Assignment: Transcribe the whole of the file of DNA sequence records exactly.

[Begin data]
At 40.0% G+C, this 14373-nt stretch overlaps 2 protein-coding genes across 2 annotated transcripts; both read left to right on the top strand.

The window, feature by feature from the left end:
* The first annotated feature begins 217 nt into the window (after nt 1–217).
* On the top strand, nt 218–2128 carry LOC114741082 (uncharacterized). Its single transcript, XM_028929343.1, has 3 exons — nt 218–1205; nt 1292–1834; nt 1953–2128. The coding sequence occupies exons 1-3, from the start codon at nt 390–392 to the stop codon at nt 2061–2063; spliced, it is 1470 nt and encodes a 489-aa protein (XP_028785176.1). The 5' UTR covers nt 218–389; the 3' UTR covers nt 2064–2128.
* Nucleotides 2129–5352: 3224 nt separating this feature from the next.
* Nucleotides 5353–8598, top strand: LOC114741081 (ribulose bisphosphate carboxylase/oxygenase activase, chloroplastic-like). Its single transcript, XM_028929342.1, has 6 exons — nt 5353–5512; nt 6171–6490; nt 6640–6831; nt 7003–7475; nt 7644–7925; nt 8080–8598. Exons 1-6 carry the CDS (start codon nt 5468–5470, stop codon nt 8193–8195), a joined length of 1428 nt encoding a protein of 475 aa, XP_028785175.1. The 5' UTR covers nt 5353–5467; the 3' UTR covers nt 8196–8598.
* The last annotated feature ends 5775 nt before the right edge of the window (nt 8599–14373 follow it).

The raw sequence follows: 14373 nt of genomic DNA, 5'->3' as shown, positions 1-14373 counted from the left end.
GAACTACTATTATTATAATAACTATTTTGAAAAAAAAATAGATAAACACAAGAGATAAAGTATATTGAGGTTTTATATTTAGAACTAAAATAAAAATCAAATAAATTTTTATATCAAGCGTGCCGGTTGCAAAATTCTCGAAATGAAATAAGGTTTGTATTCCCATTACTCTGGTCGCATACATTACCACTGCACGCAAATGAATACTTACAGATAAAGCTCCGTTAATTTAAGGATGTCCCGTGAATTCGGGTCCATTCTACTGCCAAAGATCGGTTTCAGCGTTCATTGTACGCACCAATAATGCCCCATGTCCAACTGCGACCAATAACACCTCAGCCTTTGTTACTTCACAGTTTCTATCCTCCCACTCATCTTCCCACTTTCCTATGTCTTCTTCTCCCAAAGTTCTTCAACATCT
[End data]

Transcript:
At 40.0% G+C, this 14373-nt stretch overlaps 2 protein-coding genes across 2 annotated transcripts; both read left to right on the top strand.

The window, feature by feature from the left end:
* The first annotated feature begins 217 nt into the window (after nt 1–217).
* On the top strand, nt 218–2128 carry LOC114741082 (uncharacterized). Its single transcript, XM_028929343.1, has 3 exons — nt 218–1205; nt 1292–1834; nt 1953–2128. The coding sequence occupies exons 1-3, from the start codon at nt 390–392 to the stop codon at nt 2061–2063; spliced, it is 1470 nt and encodes a 489-aa protein (XP_028785176.1). The 5' UTR covers nt 218–389; the 3' UTR covers nt 2064–2128.
* Nucleotides 2129–5352: 3224 nt separating this feature from the next.
* Nucleotides 5353–8598, top strand: LOC114741081 (ribulose bisphosphate carboxylase/oxygenase activase, chloroplastic-like). Its single transcript, XM_028929342.1, has 6 exons — nt 5353–5512; nt 6171–6490; nt 6640–6831; nt 7003–7475; nt 7644–7925; nt 8080–8598. Exons 1-6 carry the CDS (start codon nt 5468–5470, stop codon nt 8193–8195), a joined length of 1428 nt encoding a protein of 475 aa, XP_028785175.1. The 5' UTR covers nt 5353–5467; the 3' UTR covers nt 8196–8598.
* The last annotated feature ends 5775 nt before the right edge of the window (nt 8599–14373 follow it).

The raw sequence follows: 14373 nt of genomic DNA, 5'->3' as shown, positions 1-14373 counted from the left end.
GAACTACTATTATTATAATAACTATTTTGAAAAAAAAATAGATAAACACAAGAGATAAAGTATATTGAGGTTTTATATTTAGAACTAAAATAAAAATCAAATAAATTTTTATATCAAGCGTGCCGGTTGCAAAATTCTCGAAATGAAATAAGGTTTGTATTCCCATTACTCTGGTCGCATACATTACCACTGCACGCAAATGAATACTTACAGATAAAGCTCCGTTAATTTAAGGATGTCCCGTGAATTCGGGTCCATTCTACTGCCAAAGATCGGTTTCAGCGTTCATTGTACGCACCAATAATGCCCCATGTCCAACTGCGACCAATAACACCTCAGCCTTTGTTACTTCACAGTTTCTATCCTCCCACTCATCTTCCCACTTTCCTATGTCTTCTTCTCCCAAAGTTCTTCAACATCT